Tom Keene Talks to Arthur Levitt
Is it possible to run a complex world in a simpler way?
I think you certainly can. And you certainly can run a complex world that makes it even more complex. And I think that Dodd-Frank and probably the Volcker Rule are the essence of complexity. They just don’t substitute for what Glass-Steagall gave us.
How do you respond to the idea that the way to avoid complexity with the banks is to ask for more capital and less leverage?
That is certainly a step in that direction. But you cannot simply say the banks need more capital without saying that maybe a better answer is to tone down these institutions, break them up, have them sell off certain divisions, change the level of complexity. Without that, there simply is not enough capital to provide protection against the kind of events we have had in recent weeks.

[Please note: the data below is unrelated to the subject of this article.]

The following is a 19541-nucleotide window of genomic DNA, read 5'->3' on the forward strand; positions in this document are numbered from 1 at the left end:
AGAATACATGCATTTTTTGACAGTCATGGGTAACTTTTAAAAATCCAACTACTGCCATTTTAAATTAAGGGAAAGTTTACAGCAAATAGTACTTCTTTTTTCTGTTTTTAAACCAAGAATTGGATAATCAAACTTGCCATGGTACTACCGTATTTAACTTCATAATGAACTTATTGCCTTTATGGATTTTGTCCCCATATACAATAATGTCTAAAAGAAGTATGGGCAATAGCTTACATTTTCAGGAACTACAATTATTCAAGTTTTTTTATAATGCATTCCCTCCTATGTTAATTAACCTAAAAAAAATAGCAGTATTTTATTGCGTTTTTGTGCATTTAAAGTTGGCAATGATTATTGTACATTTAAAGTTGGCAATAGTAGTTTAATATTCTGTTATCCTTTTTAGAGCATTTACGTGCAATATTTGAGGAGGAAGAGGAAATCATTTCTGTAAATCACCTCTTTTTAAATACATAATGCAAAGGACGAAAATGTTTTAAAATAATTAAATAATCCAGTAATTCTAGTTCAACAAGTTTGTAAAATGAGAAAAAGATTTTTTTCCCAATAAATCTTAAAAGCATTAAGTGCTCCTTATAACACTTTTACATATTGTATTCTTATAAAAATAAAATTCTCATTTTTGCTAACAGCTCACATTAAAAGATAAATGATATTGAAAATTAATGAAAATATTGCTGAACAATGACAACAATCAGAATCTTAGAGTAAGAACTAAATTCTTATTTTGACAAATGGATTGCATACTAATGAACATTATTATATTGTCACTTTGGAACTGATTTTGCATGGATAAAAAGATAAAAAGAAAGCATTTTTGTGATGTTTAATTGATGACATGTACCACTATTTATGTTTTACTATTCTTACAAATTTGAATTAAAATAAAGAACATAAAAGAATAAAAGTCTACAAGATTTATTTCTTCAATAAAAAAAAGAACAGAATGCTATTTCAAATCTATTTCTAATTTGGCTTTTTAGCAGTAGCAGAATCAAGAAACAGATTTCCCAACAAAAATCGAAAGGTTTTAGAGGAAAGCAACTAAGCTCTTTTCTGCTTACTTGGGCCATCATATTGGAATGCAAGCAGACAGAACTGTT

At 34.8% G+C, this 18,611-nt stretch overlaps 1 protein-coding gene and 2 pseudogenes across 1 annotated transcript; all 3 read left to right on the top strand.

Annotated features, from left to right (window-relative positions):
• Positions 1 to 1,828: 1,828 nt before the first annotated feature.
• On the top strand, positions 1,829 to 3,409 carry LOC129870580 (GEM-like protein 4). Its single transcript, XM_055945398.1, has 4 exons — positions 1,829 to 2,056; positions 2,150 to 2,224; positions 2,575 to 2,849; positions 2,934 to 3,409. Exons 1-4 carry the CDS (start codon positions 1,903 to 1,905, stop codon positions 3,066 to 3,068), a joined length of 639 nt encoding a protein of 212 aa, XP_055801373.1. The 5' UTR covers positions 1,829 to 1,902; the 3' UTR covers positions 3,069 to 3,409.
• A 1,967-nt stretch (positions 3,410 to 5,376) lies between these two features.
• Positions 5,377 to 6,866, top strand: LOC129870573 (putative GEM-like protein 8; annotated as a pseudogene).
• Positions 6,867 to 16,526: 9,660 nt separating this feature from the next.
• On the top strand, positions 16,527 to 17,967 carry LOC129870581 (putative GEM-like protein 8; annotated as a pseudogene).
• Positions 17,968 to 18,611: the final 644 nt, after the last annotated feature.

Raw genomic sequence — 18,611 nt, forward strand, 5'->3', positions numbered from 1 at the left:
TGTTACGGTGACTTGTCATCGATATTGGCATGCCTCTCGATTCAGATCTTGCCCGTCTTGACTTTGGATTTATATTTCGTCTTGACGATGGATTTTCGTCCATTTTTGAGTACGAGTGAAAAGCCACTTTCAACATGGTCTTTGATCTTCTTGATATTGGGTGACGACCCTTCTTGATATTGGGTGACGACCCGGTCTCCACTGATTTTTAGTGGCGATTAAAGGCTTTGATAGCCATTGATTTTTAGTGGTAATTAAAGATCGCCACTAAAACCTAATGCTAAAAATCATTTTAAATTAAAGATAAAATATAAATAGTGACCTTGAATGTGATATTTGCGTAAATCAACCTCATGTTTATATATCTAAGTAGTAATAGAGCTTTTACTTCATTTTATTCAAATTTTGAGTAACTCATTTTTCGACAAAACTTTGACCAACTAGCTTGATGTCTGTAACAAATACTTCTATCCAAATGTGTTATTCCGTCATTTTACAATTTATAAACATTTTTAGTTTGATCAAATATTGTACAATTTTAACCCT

I’ve been reading Why Are There So Many Banking Crises? by economist Jean-Charles Rochet. He says that politicians lack the courage to step up and get in the way of normal greed in finance. Where is the courage in our politicians to do this?
There is no courage. I don’t know of a single member of Congress who is willing to resist the seductions of money and campaign contributions and the kind of flattery that comes from those who have special interests.